For Claudia Rodgers, a second-year social worker with the West Bloomfield School District, the pandemic’s constraints can be summed up by the old expression, “out with the old, in with the new.”
“Most of us are social people,” the MEA member said of herself and social worker colleagues. “We enjoy social interaction with others, whether it’s our clients, our co-workers, or our community. It’s really hard not being able to see students and their families, not being able to see our own families.
“Trying to find that balance between needing social interaction while staying safe has been very, very challenging.”
Rodgers’ job is to ensure the well-being of students, with a focus on kids in grades 3 through 5. The COVID-19 crisis has greatly increased her workload, but it also makes her feel most effective
because the need is so critical.
“I think if you were to talk to any social worker working in any field, when things get really tough, that’s when you get most committed to your work.”
On a typical day in a typical school year, Rodgers works with all students but plays a unique role in helping mitigate issues between students and between students and their parents, which sometimes impact what’s happening at school.
Her work with special education students typically makes up the majority of her role, helping to set objectives and work with students to achieve goals and monitor progress. She also meets with students in general education classrooms in small groups to help with issues and teach social-emotional-behavioral skills.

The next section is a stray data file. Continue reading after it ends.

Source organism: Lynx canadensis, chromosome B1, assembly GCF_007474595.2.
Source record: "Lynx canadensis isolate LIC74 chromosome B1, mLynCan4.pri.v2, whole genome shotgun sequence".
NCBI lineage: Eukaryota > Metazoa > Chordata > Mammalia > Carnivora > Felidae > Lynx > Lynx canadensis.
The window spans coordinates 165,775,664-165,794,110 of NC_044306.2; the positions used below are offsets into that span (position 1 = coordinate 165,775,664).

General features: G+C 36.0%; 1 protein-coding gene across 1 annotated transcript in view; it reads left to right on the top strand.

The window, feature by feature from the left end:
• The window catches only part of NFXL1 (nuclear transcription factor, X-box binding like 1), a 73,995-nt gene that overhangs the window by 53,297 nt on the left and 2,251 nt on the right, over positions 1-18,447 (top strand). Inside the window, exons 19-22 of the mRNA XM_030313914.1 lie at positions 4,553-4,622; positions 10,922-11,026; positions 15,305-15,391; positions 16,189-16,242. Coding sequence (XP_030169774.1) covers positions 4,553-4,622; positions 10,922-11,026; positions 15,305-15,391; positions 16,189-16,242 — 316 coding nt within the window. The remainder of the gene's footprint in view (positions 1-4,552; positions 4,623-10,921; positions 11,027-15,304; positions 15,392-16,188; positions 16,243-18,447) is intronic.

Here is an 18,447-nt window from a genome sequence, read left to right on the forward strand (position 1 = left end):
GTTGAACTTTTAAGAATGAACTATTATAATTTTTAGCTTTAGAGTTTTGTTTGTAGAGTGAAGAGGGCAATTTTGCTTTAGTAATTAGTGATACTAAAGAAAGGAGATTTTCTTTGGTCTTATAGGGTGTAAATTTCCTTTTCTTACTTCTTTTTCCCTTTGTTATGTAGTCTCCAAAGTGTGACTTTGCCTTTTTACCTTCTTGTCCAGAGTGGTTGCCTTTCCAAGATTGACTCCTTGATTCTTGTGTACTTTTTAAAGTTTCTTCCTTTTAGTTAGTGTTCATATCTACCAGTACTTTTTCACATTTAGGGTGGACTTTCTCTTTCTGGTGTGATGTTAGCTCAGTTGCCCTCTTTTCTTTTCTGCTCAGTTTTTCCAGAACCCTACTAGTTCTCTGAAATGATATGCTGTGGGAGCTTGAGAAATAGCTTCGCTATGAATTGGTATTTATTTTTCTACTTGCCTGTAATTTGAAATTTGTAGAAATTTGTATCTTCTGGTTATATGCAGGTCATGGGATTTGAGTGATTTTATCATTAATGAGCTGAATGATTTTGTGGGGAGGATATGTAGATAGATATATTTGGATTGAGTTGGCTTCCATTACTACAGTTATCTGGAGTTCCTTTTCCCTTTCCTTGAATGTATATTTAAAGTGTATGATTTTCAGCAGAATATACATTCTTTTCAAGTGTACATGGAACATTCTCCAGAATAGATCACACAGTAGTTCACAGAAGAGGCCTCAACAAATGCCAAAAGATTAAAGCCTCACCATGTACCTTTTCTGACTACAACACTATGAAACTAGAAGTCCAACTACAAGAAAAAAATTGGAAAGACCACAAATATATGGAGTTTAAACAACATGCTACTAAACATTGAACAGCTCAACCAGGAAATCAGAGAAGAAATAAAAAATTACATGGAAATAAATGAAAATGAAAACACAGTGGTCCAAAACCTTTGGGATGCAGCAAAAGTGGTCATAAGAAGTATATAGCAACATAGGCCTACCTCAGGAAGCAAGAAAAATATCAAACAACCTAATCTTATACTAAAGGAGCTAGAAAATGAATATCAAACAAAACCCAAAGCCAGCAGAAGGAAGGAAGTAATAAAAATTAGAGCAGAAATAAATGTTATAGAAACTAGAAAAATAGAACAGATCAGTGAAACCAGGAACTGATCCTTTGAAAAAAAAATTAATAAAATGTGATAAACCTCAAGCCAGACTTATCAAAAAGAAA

“Not seeing a student’s face makes it difficult to know if they’re feeling sad or frustrated,” Rodgers said. “Now, more than ever, kids need affective vocabularies so they can
verbally share how they’re feeling when you can’t see it in their faces.”
The pandemic has grown the breadth of her work to include supporting more families who are in need across every socioeconomic and ethnic background. Supports range from tools to help their children stay engaged in learning to help finding and accessing financial assistance, food, health care, and counseling services.
“Most of my work now is helping families find tools and strategies to keep their kids on track,” Rodgers explained. “Helping those students to stay focused on learning while also addressing their social needs is more than a full-time job.”
Insecurity and anxiety can arise from social isolation, which students may experience because of changes to in-person learning, physical separation for occasional virtual learning, and switching back and forth between the two, Rodgers says.
“Teachers are doing a wonderful job at providing virtual learning experiences for West Bloomfield students, but I believe it is setting up a different set of demands and expectations, and that can be tough for anyone but particularly for younger students.”
What does the future hold?
“When things return to some sort of normalcy, I don’t see returning to the old way of working with students,” Rodgers said. “I believe what we’re learning and doing in this time of pandemic will make us better at what we do. And what we do is help students succeed.”
Read more stories from the series, “What it’s Like: COVID Vignettes”: